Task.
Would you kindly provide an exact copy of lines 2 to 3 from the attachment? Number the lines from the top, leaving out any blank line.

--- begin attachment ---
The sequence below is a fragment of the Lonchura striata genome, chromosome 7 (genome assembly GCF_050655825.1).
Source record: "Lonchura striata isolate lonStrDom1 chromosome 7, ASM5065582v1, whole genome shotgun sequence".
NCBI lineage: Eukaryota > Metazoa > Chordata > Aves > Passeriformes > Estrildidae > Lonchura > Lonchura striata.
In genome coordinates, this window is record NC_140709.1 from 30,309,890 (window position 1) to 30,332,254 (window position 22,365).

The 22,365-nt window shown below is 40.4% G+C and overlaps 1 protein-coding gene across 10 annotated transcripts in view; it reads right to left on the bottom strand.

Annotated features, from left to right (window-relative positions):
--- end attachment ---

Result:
Source record: "Lonchura striata isolate lonStrDom1 chromosome 7, ASM5065582v1, whole genome shotgun sequence".
NCBI lineage: Eukaryota > Metazoa > Chordata > Aves > Passeriformes > Estrildidae > Lonchura > Lonchura striata.